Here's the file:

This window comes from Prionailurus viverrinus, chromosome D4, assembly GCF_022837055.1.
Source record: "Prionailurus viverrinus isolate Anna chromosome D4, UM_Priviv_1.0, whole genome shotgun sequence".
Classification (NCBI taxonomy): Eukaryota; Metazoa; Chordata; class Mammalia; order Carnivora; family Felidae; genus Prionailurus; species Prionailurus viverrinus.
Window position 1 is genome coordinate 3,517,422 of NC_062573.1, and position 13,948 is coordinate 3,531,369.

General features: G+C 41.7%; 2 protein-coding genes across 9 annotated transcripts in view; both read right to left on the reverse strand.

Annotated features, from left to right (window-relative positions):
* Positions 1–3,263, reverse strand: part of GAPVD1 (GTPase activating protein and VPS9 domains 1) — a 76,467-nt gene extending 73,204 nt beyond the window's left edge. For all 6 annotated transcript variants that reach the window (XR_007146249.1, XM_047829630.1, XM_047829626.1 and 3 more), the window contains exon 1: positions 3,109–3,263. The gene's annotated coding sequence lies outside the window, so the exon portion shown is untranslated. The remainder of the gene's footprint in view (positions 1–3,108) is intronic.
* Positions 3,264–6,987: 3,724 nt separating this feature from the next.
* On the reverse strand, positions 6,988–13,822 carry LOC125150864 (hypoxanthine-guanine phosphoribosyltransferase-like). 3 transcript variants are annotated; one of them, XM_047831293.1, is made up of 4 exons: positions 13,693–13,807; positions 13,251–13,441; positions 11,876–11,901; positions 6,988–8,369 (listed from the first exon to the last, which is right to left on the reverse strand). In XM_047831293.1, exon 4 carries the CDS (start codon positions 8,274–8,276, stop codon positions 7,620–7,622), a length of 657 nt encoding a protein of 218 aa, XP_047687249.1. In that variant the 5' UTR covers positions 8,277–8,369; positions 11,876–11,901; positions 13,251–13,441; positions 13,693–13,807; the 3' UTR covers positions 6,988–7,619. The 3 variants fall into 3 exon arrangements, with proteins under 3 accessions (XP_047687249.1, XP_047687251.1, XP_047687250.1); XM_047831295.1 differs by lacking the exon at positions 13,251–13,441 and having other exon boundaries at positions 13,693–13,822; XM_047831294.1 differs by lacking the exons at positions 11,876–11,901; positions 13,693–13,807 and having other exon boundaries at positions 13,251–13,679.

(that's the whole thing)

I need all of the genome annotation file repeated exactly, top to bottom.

This window comes from Prionailurus viverrinus, chromosome D4, assembly GCF_022837055.1.
Source record: "Prionailurus viverrinus isolate Anna chromosome D4, UM_Priviv_1.0, whole genome shotgun sequence".
Classification (NCBI taxonomy): Eukaryota; Metazoa; Chordata; class Mammalia; order Carnivora; family Felidae; genus Prionailurus; species Prionailurus viverrinus.
Window position 1 is genome coordinate 3,517,422 of NC_062573.1, and position 13,948 is coordinate 3,531,369.

General features: G+C 41.7%; 2 protein-coding genes across 9 annotated transcripts in view; both read right to left on the reverse strand.

Annotated features, from left to right (window-relative positions):
* Positions 1–3,263, reverse strand: part of GAPVD1 (GTPase activating protein and VPS9 domains 1) — a 76,467-nt gene extending 73,204 nt beyond the window's left edge. For all 6 annotated transcript variants that reach the window (XR_007146249.1, XM_047829630.1, XM_047829626.1 and 3 more), the window contains exon 1: positions 3,109–3,263. The gene's annotated coding sequence lies outside the window, so the exon portion shown is untranslated. The remainder of the gene's footprint in view (positions 1–3,108) is intronic.
* Positions 3,264–6,987: 3,724 nt separating this feature from the next.
* On the reverse strand, positions 6,988–13,822 carry LOC125150864 (hypoxanthine-guanine phosphoribosyltransferase-like). 3 transcript variants are annotated; one of them, XM_047831293.1, is made up of 4 exons: positions 13,693–13,807; positions 13,251–13,441; positions 11,876–11,901; positions 6,988–8,369 (listed from the first exon to the last, which is right to left on the reverse strand). In XM_047831293.1, exon 4 carries the CDS (start codon positions 8,274–8,276, stop codon positions 7,620–7,622), a length of 657 nt encoding a protein of 218 aa, XP_047687249.1. In that variant the 5' UTR covers positions 8,277–8,369; positions 11,876–11,901; positions 13,251–13,441; positions 13,693–13,807; the 3' UTR covers positions 6,988–7,619. The 3 variants fall into 3 exon arrangements, with proteins under 3 accessions (XP_047687249.1, XP_047687251.1, XP_047687250.1); XM_047831295.1 differs by lacking the exon at positions 13,251–13,441 and having other exon boundaries at positions 13,693–13,822; XM_047831294.1 differs by lacking the exons at positions 11,876–11,901; positions 13,693–13,807 and having other exon boundaries at positions 13,251–13,679.